What rhymes with bombs?

On the one hand, I hesitate to call For Sama a movie, because there is no artifice, no script, no second take. There is a woman called Waad Al-Kateab, who shoulders her video camera and films the day-to-day chaos as she finds it. She lives in Aleppo, Syria, in the middle of a war zone, and nothing and nowhere is safe. If there are no Russian planes dropping bombs on the neighborhood, there are the snipers outside to worry about, or food shortages, blackouts. She is surrounded by friends who have not yet left, maybe because they feel rooted there, maybe because they are more afraid of leaving than they are of staying.

But then I’m Hollywood-trained, with a backlog of principles about how a story should be told, and that makes me a bit of a fool ,and I should let fresh voices and fresh voices in. Because of course For Sama is also very much a proper movie, tearing down the prejudices of what I think a proper movie should be; it’s a documentary in the here and now, a condensed 90-minute tragedy from a lot of footage, both intimate and historical, filmed over more than a year. A documentary does not get any more immediate than this. There are some drone flyover shots, but everything else we see through Waad’s eyes. The camera is not always steady, the dialogues are sometimes inaudible, but how can the audience think in those categories if Waad Al-Kateab has to run for her life, camera on her shoulder? What do cinematic terms mean if you make a video diary of an impossible situation where every entry could be your last? You might get buried with your footage if a bomb hits the house you grew up in, and that would be it. No movie.

I have a breathless, stunned kind of admiration for Waad Al-Kateab. She starts her film in the midst of the Arab Spring, happy and excited to go and study law at her university, the camera already an extra limb on her shoulder. There is war all too quickly, but she is adamant in staying as much as she is in filming. There is a man, one of her best friends, Hamza, who is one of the doctors who is willing to stay and to take care of the civil casualties of the war. He and his team perform emergency operations while Waad holds the camera on the family and friends of the victims. Some of them are children, their faces covered in dust, blood, and tears. Waad is intrusive, yes, and some of the people resent her for prying an answer or an emotion out of them when they would really rather sit down and weep, or for filming the dead and the mourning, but I think that Waad does the right thing in getting those faces, those fatal events, on tape for all to see. Some stories cost a whole lot to be told, but they have to be told. We, the so-called civilized West, do not find it necessary to intervene.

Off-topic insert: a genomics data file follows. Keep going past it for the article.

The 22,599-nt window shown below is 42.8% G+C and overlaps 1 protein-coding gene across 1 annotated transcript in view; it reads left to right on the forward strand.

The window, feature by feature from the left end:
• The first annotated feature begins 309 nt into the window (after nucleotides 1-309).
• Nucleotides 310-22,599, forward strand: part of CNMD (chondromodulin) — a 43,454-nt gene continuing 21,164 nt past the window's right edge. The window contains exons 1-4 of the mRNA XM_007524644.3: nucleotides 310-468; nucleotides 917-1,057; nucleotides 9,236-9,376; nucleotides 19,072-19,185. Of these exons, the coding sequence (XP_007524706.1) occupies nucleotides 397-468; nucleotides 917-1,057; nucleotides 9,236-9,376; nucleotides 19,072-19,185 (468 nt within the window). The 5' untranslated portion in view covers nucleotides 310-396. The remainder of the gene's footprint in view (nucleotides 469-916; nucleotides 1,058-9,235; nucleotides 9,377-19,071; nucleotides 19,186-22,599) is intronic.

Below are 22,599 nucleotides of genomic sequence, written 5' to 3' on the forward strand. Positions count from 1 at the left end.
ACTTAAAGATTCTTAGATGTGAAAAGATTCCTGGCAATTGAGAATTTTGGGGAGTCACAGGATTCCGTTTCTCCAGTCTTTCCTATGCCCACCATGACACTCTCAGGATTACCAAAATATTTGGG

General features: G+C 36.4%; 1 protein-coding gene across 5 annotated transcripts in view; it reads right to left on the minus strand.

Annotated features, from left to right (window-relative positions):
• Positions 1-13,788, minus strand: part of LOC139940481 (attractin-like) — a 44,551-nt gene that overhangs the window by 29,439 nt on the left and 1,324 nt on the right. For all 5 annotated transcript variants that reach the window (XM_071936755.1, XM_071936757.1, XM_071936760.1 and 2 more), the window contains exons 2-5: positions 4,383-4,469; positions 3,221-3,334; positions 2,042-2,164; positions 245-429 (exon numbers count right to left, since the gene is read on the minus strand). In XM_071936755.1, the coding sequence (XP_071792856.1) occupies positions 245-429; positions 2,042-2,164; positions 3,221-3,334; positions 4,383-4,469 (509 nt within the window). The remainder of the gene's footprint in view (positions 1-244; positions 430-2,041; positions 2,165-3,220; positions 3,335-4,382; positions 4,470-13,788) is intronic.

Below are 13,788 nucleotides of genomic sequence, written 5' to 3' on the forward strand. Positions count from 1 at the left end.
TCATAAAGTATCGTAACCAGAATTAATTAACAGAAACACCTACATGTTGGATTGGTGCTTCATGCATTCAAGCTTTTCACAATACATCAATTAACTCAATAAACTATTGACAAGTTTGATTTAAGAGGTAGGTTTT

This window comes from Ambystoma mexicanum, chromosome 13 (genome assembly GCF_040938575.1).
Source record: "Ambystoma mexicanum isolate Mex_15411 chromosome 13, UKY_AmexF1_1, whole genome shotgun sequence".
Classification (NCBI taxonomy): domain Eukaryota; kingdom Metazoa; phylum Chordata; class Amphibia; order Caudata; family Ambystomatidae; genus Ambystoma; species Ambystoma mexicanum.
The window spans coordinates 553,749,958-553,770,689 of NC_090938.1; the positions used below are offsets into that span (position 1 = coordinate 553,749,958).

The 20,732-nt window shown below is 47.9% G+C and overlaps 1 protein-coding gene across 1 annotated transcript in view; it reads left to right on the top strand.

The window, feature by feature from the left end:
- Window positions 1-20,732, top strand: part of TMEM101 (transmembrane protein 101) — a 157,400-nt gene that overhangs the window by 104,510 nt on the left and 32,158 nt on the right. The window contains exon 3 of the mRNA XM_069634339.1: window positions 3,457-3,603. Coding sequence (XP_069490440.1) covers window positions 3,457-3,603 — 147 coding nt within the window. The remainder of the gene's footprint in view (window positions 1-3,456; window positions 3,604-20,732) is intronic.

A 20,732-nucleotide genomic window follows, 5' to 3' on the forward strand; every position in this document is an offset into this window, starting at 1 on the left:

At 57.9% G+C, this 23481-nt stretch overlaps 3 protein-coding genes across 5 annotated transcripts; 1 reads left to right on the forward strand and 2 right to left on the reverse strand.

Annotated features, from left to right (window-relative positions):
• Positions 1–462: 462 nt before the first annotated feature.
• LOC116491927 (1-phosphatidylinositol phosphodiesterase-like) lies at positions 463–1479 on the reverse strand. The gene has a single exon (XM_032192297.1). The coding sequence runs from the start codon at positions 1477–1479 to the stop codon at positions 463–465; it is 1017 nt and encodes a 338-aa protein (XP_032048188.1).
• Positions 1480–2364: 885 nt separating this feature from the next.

I also admired how Waad keeps a degree of normal life amid all that war and death. Hamza and Waad fall in love, they get married, and have a daughter called Sama. It’s all there on tape, thrown into stark relief by the chaos surrounding them. Who would fall in love during wartime? Who would be so crazy as to get pregnant and raise a child in a war-torn city? Stubborn people is who. Waad and Hamza insist that it is their city, their place, and their life – because it is. They juxtapose the deaths in this film with a birth. It is nuts if you think about it, and yet it’s some form of ultimate resistance. There were nine hospitals in Aleppo; eight of them were official ones, and all of them were bombed. Hamza found an empty building and put up his hospital there. It was spared because it does not figure as a hospital on any map.

Sama means sky, and it’s Waad’s wish that one day, there are no more vapour trails of bomber planes, no more smoke columns from burning buildings, but a clear, blue sky to look up to. There are incredible moments when Waad sings loudly to Sama so her singing is louder than the plane engines overhead. Between a year-long war and a virus, I know what I would choose. Some people have to deal with both.

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